If you love chocolate you have probably enjoyed all different varieties of it, open to finding just the right flavor, consistency and texture as well as the richness you prefer. Even if you choose fine, expensive chocolate, you have, no doubt – at one time or another – settled for a ‘lesser quality’ brand just to get your chocolate fix, or simply because it was all that was available. What is the difference between high quality and low quality chocolate? And does your chocolate have wax in it?
The truth is, most chocolate that you find in the grocery store is not pure chocolate in the natural sense. In order to qualify chocolate as chocolate, it must contain the cacao butter (cocoa butter), the oil of the chocolate plant. For this reason, much of what we buy labeled ‘chocolate’ has only the cocoa powder at best – and would more correctly be named ‘chocolate flavored.’ Many low end, inexpensive chocolate bars contain other oils as ‘fillers’ such as palm oil or canola oil and often times paraffin wax to make the chocolate sheen and increase the shelf life. Many times there is just a bit of cacao butter, wax and palm oil – making up the ‘oil’ content of the chocolate.
Yes, paraffin wax is a common chocolate and candy additive to inexpensive chocolates because it does not require the chocolate to be properly tempered. Tempering is a tricky ‘trade-secret’ which produces shine and shelf-stability without the use of additives due to the properties of cacao butter. More expensive chocolate, and what contributes to both its cost and flavor is the simple ingredient list of pure cacao butter, cacao powder and a sweetener. Often times lecithin is added to assist in setting up the chocolate, but very fine chocolate made by brilliant chocolatiers, need no such additives. Lecithin is also an allergen to many people, usually derived from soy.
Some may argue that when reading the list of ingredients on say, a Hershey or Nestle bar, there is no mention of paraffin wax, though when calling them to ask for their list of ingredients, they would give no such answer, calling it a ‘trade secret.’ Instead the conversation with Hershey’s went something like this:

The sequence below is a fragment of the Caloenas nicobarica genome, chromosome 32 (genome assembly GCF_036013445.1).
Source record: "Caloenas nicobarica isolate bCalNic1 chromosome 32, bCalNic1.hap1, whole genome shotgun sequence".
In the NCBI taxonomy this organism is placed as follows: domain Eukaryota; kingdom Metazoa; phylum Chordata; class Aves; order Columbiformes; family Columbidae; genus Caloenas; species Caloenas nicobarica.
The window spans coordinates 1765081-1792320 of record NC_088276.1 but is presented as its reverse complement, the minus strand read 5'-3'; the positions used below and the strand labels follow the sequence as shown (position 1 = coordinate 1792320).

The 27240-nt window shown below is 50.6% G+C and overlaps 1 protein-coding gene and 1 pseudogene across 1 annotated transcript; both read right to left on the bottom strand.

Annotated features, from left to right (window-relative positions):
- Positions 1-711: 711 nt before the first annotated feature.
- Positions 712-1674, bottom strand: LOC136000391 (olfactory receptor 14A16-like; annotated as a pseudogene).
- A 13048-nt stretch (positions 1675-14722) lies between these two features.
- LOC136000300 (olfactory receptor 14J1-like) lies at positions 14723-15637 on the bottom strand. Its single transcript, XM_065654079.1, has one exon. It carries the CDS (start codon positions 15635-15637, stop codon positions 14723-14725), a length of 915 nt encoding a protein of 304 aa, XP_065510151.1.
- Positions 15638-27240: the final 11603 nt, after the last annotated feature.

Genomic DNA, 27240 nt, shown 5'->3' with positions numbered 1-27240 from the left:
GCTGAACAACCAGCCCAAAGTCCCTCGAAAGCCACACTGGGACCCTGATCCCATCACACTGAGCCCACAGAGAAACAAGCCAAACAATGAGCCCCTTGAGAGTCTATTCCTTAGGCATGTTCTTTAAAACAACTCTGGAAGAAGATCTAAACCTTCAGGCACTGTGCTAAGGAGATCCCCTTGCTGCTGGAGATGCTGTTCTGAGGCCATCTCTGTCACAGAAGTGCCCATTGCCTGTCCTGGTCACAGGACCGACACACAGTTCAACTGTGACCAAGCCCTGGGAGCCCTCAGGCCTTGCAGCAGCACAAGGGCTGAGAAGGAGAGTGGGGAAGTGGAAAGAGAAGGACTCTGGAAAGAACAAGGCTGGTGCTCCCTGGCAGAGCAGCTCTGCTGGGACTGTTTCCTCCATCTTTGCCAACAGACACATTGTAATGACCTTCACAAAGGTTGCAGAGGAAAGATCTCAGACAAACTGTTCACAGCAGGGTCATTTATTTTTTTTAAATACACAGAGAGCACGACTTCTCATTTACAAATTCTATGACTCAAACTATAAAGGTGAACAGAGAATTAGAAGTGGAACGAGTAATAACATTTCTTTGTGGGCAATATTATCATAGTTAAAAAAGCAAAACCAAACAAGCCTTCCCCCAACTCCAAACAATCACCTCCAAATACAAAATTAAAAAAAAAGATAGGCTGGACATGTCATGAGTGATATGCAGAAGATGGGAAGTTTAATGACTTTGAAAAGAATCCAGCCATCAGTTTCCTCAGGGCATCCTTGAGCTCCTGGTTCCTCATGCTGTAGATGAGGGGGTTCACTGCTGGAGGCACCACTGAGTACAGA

I called this morning and gave the representative my case number and she read back my request: What are the ingredients in the Krackel bar. The ingredients list on the Miniatures bag lists them all together and I want to know just what’s in that bar.
She asked me why I want to know. I stammered that I wanted to know what I’m eating. She asked if it was an allergy issue. I replied that I wanted to know what was in that bar. If I ate only that bar, what would I be eating? (The package does say “something for everyone” so Hershey’s understands that sometimes people just pick through and eat only one variety.)
She said she did not have that information. It doesn’t exist in her records. If she wanted she could escalate me to a supervisor, but they had only the same info that she does. Surely someone must know? Ultimately, the company decided that the recipe for the bars could not be shared.
Paraffin wax is an approved additive by the FDA even though it is a petroleum product ‘obtained from petroleum by dewaxing light lubricating oil stocks.‘ How does this sentence sound to you ‘Food-grade paraffin wax derived from petroleum.’ ?? Something is sounds seriously off, no?
Candy makers will tell you that adding paraffin wax is a common occurrence for both chocolate and candy making. Taken from a candy-making website:
Yes, it is edible. Paraffin wax is often added to chocolates. The addition of paraffin to the chocolate or candy gives it a nice, glossy finish and helps it remain solid at room temperature. Be aware that paraffin is flammable when overheated, so warm it gently in a double-boiler or microwave only to the point where it is melted.
Why is this wax not included on ingredient lists? Well, unfortunately wax can fall into the category of ‘other flavors’ and may also slip off the label due to not actually being ‘food.’ If you want to ensure your chocolate is wax-free, choose more expensive chocolates with pure sources, single origins and those found in the ‘natural health’ section. You can even find pure chocolate today which needs no sweetener – the chocolate is so finely sourced and processed.
If you want to ensure the highest quality chocolate, you may want to look for ‘raw’ chocolate. Usually raw chocolate makers use alternative sweeteners, thus rendering the chocolate more amazing for your body and mind. Raw chocolate contains all the beneficial properties of the Theobroma de Cacao plant – literally translated as ‘food of the gods.’ I’ve never heard of any raw chocolatiers using wax in their products, in fact, I am certain it would be abhorred by the raw-food community.
Does your chocolate contain wax? There is only one way to be certain – choose fine chocolate. Once you start consuming high quality chocolate, you will find that you develop a taste for the ingredients present, as fine quality chocolate touches over 1000 taste buds (verses 100-300 in most foods). When this happens, I guarantee you will be able to taste whether wax is present or not. Here’s to fine quality chocolate. Enjoy.
Written by: Stasia Bliss